Eua Sunthornsanan

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Euah Suntornsanan
Native name
เอื้อ สุนทรสนาน
Birth nameBoon-euah Suntornsanan[1]
Born(1910-01-21)21 January 1910
Amphawa, Samut Songkhram, Thailand
Died1 April 1981(1981-04-01) (aged 71)
Bangkok, Thailand
Occupation(s)Singer, composer, bandleader

Euah Suntornsanan (Thai: เอื้อ สุนทรสนาน; RTGSUeah Suntornsanan; January 21, 1910, Amphawa, Samut Songkhram Province – April 1, 1981) was a singer, Thai composer and bandleader of Suntaraporn band. He was a pioneer in introducing Western music into Thai culture. He started the trend of international style Thai music, or Phleng Thai Sakon. He composed over 2,000 songs that have been popular until today, for example, Rumwong Loy Kratong, many Songkran and New Year songs, and other Thai traditional songs. In 1975, he was given an insignia by the king. In 1981 he died of cancer. In 2007, the Ministry of Culture of Thailand nominated Kru Euah for the United Nations Educational, Scientific and Culture Organization (UNESCO) to honor Kru Euah Suntornsanan as Personality of the Year on the list of Anniversary of World Personalities and Historic Events 2010-2011, which was granted in 2010.[2]

Early life[edit]

Euah Suntornsanan was born on January 21, 1910, in Amphawa, Samut Songkhram Province. His father was Mr. Dee Suntornsanan. His mother was Mrs. Sae Suntornsanan. He had 3 siblings. At age 9, he came to stay with his brother in Bangkok and started his primary education. Euah studied Western classical music at the Phran Luang School. His first instrument was violin. By the age of nine, Euah was developed enough to play in an orchestra.


Euah published his first written song, Yod Teok Tonk Surk, at the age of 20, and it was played in the musical comedy of Mea Ruen, where his unique voice and instrumental talent were discovered. At the time, he was working as a civil servant for the now-defunct Performance Department. He was receiving 20 baht per month for playing in the Big Band. He also worked at the Fine Art Department, and performed at many important events. In 1936, Euah, at age 26, had a chance to perform an original soundtrack, phleng Thai sakol, that would also be used in a film. Afterward, Euah became the directing composer for several Thai films, combining Thai music with Western’s styles like Jazz and Classically music. His style was later developed into a romantic music, luk grung, which translates as “child of the city” and was usually associated with the elite Bangkokians. When the company,Thai films, that he was working for was closed years after, he established a band called Suntaraporn band. Suntaraporn was the first Thai western-style band. Euah’s band marked the beginning of the western-style music era in Thailand from the 1940s to the 1970s. He initially faced a lot of criticism from Thai people for introducing Western sounds into Thai conservative culture. However, his music was embraced by Prime Minister Plaek Phibunsongkhram, whose government was encouraging modernization and westernization in Thailand.[3] Under Thailand’s Public Relations Department, Euah headed an orchestra, performing live on national radio broadcasts, and also at many government functions and parties. It served as the main orchestra in Thailand during the Second World War. He was the orchestra chief and the chief of music section for the Thai PR department.[4] He retired in 1978 because of his illness, after 42 years of revolutionizing Thai music. He was a dedicated and determined artist throughout his career. He died of cancer on April 1, 1981.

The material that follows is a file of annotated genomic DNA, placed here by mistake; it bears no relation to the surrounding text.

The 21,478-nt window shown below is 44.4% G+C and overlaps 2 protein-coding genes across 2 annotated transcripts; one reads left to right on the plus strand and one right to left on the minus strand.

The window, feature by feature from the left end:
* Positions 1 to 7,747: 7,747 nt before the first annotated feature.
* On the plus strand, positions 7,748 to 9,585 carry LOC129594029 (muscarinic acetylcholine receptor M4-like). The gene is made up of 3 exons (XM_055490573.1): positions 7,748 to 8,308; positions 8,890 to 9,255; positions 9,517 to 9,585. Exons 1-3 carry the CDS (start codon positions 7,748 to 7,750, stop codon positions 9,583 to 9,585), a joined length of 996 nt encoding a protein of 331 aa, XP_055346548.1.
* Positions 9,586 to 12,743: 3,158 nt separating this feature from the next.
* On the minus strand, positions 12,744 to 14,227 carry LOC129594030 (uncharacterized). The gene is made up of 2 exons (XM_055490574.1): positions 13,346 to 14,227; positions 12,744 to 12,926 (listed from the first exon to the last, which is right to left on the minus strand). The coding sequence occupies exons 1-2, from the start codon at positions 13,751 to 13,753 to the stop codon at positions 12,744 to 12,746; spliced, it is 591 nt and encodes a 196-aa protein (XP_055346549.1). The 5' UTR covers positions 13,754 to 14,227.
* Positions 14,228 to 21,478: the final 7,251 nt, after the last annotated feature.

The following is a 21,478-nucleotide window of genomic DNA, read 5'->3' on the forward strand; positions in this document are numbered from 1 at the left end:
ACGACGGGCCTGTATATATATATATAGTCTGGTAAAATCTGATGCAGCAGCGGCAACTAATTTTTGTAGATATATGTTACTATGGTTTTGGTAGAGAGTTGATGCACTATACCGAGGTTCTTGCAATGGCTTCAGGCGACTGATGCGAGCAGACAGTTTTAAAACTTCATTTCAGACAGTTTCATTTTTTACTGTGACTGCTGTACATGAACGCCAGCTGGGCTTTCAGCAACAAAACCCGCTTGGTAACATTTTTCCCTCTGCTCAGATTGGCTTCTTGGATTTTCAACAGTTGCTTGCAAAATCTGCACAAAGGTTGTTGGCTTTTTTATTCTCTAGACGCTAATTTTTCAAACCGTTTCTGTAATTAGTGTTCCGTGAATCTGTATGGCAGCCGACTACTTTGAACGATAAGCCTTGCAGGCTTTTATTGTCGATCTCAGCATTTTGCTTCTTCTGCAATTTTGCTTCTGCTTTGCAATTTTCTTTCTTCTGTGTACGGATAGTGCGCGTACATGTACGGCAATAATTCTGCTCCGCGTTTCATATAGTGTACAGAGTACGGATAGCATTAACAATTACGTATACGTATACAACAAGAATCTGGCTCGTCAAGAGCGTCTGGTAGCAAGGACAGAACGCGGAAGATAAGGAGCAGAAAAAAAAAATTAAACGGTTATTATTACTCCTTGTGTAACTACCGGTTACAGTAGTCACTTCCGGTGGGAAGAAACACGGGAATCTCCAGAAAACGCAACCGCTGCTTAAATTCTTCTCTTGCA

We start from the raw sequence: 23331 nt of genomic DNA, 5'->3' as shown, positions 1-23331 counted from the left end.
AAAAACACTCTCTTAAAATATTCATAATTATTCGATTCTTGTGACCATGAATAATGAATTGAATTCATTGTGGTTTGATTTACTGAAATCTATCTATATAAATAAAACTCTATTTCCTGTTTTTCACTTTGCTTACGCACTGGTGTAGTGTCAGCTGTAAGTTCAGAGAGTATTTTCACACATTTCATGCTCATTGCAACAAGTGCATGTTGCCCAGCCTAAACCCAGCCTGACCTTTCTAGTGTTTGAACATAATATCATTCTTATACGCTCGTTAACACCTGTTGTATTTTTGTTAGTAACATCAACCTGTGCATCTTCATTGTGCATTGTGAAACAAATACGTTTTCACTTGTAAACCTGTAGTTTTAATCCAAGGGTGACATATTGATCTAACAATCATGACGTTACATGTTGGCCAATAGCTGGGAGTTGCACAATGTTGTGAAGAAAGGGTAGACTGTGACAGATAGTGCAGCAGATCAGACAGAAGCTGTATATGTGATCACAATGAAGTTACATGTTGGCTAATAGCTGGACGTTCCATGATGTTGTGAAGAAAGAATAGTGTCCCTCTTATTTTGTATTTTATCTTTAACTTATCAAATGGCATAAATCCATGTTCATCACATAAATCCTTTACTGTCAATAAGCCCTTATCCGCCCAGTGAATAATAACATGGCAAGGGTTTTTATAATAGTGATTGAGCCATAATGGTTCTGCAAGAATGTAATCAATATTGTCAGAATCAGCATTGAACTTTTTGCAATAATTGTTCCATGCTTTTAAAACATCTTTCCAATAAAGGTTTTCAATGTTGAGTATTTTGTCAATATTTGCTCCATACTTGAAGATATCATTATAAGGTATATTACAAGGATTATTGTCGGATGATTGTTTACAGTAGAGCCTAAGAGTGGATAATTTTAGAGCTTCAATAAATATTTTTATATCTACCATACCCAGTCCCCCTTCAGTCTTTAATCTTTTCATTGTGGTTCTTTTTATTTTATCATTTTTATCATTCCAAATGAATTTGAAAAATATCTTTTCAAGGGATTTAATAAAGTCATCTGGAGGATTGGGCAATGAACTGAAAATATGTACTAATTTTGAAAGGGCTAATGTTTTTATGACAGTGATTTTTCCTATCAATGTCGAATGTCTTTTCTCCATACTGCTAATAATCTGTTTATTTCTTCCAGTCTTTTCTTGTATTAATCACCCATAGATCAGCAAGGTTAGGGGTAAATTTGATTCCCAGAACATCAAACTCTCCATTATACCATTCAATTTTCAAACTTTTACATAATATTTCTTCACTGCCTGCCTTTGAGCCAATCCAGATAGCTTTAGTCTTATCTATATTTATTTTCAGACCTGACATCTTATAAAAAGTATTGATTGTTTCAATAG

Personal life[edit]

Eua Sunthornsanan married Arporn Karnasuta on May 14, 1946. The name of his band came from his surname and her first name combined. They had one daughter, Atiporn Suntornsanan, who now runs Suntaraporn Foundation with an aim to promote the life and work of Kru Euah Suntornsanan and Suntaraporn Band.[5]

Feature films[edit]

He composed songs in many films such as "Satsanar Ruk Nan Jone" (1950), "Chai Chart Suea"(1951), "Naresuan"(1957),etc.


In 2018, he was featured as a Google Doodle on what would have been his 108th birthday.[6]

See also[edit]


  1. ^
  2. ^ "Khru Euah and M.R. Kukrit honored by UNESCO". Archived from the original on 2014-12-05. Retrieved 2014-11-29.
  3. ^ Lersakvanitchakul, Kitchana. July 2006. "A virtuoso", The Nation, "35 Most Influential Thais".
  4. ^ Radio Thailand, Music – Medium of Entertainment Through Times.
  5. ^
  6. ^ "Eua Sunthornsanan's 108th Birthday". Doodles Archive, Google. 21 January 2018.